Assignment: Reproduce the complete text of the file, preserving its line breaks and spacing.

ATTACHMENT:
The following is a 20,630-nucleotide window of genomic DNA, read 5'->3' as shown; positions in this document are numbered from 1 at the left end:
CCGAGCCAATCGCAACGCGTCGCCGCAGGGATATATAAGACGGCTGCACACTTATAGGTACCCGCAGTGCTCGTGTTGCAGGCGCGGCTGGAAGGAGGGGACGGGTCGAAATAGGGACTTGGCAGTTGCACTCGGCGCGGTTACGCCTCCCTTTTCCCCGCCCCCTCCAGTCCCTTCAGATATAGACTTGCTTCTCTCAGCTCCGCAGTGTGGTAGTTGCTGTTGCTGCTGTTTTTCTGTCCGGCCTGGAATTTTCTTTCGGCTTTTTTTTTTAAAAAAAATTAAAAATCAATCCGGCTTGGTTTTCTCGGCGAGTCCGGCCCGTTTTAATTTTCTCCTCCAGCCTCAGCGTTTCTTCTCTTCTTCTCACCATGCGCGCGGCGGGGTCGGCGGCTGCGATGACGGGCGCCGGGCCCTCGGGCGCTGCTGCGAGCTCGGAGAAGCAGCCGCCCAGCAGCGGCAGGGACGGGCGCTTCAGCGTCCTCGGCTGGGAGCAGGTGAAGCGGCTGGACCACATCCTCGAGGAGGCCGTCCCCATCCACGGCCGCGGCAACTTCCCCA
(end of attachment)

The following is a 20,630-nucleotide window of genomic DNA, read 5'->3' as shown; positions in this document are numbered from 1 at the left end:
CCGAGCCAATCGCAACGCGTCGCCGCAGGGATATATAAGACGGCTGCACACTTATAGGTACCCGCAGTGCTCGTGTTGCAGGCGCGGCTGGAAGGAGGGGACGGGTCGAAATAGGGACTTGGCAGTTGCACTCGGCGCGGTTACGCCTCCCTTTTCCCCGCCCCCTCCAGTCCCTTCAGATATAGACTTGCTTCTCTCAGCTCCGCAGTGTGGTAGTTGCTGTTGCTGCTGTTTTTCTGTCCGGCCTGGAATTTTCTTTCGGCTTTTTTTTTTAAAAAAAATTAAAAATCAATCCGGCTTGGTTTTCTCGGCGAGTCCGGCCCGTTTTAATTTTCTCCTCCAGCCTCAGCGTTTCTTCTCTTCTTCTCACCATGCGCGCGGCGGGGTCGGCGGCTGCGATGACGGGCGCCGGGCCCTCGGGCGCTGCTGCGAGCTCGGAGAAGCAGCCGCCCAGCAGCGGCAGGGACGGGCGCTTCAGCGTCCTCGGCTGGGAGCAGGTGAAGCGGCTGGACCACATCCTCGAGGAGGCCGTCCCCATCCACGGCCGCGGCAACTTCCCCA